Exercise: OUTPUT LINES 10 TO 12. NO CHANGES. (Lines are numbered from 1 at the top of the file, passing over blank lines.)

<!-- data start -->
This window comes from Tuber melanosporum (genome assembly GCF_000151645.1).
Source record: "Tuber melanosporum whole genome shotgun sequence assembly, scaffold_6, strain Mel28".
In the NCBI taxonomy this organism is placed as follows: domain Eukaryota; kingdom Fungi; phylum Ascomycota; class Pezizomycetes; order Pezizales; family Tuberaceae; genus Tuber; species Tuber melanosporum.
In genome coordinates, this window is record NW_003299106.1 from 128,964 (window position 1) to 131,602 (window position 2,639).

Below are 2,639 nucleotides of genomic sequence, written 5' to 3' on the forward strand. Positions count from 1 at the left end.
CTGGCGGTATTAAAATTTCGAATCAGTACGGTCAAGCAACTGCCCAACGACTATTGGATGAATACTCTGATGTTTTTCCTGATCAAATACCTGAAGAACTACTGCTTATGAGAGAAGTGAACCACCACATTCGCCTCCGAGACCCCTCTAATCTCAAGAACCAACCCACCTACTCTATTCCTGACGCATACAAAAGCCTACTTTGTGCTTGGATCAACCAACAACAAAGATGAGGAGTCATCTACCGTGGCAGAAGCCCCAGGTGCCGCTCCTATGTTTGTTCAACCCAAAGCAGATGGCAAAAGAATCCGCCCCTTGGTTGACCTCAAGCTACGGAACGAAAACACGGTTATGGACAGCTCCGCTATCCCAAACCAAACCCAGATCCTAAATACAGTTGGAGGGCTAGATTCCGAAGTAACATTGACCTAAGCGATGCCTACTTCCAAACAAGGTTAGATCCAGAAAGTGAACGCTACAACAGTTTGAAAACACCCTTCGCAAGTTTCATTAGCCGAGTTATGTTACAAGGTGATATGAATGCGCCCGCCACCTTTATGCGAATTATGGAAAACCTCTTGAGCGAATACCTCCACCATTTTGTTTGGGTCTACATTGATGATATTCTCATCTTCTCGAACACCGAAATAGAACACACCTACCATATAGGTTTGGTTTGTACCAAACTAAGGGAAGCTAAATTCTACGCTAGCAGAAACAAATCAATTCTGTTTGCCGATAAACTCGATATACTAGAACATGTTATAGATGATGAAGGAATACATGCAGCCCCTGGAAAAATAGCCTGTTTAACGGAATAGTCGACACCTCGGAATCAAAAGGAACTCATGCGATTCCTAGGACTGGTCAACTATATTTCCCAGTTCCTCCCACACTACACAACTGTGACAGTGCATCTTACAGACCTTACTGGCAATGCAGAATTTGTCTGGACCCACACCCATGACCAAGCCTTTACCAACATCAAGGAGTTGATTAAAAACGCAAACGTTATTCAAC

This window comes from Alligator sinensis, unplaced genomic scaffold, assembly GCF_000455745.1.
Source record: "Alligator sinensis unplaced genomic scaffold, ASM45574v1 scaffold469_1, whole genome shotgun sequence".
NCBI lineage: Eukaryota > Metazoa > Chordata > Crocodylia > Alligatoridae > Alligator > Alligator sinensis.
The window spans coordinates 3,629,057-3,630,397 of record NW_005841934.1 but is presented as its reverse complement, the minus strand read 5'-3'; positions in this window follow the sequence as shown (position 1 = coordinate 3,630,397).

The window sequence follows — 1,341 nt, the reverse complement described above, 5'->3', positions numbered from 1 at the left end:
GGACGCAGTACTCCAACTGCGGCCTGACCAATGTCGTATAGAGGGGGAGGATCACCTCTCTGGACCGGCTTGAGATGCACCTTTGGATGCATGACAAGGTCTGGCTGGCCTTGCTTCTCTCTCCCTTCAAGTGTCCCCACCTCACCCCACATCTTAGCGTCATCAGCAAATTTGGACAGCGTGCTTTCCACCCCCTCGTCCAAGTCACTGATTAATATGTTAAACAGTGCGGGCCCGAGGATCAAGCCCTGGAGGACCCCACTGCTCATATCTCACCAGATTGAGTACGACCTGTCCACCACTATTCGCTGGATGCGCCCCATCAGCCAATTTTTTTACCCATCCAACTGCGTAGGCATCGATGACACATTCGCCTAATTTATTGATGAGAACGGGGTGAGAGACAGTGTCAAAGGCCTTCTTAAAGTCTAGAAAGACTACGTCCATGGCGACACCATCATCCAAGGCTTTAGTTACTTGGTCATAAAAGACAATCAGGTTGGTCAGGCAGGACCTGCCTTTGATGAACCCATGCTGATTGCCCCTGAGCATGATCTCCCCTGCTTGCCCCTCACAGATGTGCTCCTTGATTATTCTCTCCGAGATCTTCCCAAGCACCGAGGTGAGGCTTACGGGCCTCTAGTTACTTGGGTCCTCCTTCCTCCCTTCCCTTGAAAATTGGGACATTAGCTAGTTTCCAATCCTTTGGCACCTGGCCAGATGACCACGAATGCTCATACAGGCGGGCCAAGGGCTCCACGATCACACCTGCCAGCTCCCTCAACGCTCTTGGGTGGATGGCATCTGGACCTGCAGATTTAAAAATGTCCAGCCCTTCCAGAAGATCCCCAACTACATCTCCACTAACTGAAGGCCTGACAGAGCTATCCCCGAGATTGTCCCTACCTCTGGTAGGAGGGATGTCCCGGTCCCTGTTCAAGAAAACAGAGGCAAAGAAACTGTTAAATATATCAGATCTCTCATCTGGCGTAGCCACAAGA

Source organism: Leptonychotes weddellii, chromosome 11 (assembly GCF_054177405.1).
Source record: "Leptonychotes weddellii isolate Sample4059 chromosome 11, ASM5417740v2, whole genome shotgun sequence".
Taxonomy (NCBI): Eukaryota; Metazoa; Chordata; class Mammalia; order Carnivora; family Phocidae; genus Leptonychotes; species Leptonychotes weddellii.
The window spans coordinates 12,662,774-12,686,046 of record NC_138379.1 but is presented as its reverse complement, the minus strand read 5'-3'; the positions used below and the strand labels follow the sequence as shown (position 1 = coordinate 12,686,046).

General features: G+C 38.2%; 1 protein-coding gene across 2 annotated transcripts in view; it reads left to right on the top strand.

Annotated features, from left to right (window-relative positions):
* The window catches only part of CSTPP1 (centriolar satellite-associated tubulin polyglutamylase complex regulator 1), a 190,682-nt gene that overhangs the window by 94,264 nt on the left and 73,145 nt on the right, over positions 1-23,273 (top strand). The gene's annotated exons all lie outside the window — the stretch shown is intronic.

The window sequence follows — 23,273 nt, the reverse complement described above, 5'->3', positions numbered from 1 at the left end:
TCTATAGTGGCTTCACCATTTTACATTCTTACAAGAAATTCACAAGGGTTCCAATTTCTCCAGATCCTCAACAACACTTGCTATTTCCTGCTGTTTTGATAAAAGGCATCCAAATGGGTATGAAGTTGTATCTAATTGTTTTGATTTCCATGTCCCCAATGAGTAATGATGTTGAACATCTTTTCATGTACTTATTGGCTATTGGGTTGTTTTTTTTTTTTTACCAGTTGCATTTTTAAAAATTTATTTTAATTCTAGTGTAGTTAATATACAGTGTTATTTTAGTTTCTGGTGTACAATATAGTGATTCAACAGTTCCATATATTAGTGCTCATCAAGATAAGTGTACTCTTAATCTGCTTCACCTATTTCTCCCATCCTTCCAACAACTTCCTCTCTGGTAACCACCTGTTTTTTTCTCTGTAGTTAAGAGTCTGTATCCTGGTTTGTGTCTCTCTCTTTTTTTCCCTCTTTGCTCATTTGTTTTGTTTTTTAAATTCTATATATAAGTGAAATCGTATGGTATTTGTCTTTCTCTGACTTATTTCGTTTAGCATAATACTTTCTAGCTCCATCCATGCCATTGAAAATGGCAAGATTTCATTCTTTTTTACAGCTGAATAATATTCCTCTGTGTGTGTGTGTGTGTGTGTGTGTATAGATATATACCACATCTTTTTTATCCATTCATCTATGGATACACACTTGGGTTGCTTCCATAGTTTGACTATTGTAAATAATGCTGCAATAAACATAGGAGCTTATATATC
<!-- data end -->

The window spans coordinates 3,629,057-3,630,397 of record NW_005841934.1 but is presented as its reverse complement, the minus strand read 5'-3'; positions in this window follow the sequence as shown (position 1 = coordinate 3,630,397).

The window sequence follows — 1,341 nt, the reverse complement described above, 5'->3', positions numbered from 1 at the left end:
GGACGCAGTACTCCAACTGCGGCCTGACCAATGTCGTATAGAGGGGGAGGATCACCTCTCTGGACCGGCTTGAGATGCACCTTTGGATGCATGACAAGGTCTGGCTGGCCTTGCTTCTCTCTCCCTTCAAGTGTCCCCACCTCACCCCACATCTTAGCGTCATCAGCAAATTTGGACAGCGTGCTTTCCACCCCCTCGTCCAAGTCACTGATTAATATGTTAAACAGTGCGGGCCCGAGGATCAAGCCCTGGAGGACCCCACTGCTCATATCTCACCAGATTGAGTACGACCTGTCCACCACTATTCGCTGGATGCGCCCCATCAGCCAATTTTTTTACCCATCCAACTGCGTAGGCATCGATGACACATTCGCCTAATTTATTGATGAGAACGGGGTGAGAGACAGTGTCAAAGGCCTTCTTAAAGTCTAGAAAGACTACGTCCATGGCGACACCATCATCCAAGGCTTTAGTTACTTGGTCATAAAAGACAATCAGGTTGGTCAGGCAGGACCTGCCTTTGATGAACCCATGCTGATTGCCCCTGAGCATGATCTCCCCTGCTTGCCCCTCACAGATGTGCTCCTTGATTATTCTCTCCGAGATCTTCCCAAGCACCGAGGTGAGGCTTACGGGCCTCTAGTTACTTGGGTCCTCCTTCCTCCCTTCCCTTGAAAATTGGGACATTAGCTAGTTTCCAATCCTTTGGCACCTGGCCAGATGACCACGAATGCTCATACAGGCGGGCCAAGGGCTCCACGATCACACCTGCCAGCTCCCTCAACGCTCTTGGGTGGATGGCATCTGGACCTGCAGATTTAAAAATGTCCAGCCCTTCCAGAAGATCCCCAACTACATCTCCACTAACTGAAGGCCTGACAGAGCTATCCCCGAGATTGTCCCTACCTCTGGTAGGAGGGATGTCCCGGTCCCTGTTCAAGAAAACAGAGGCAAAGAAACTGTTAAATATATCAGATCTCTCATCTGGCGTAGCCACAAGA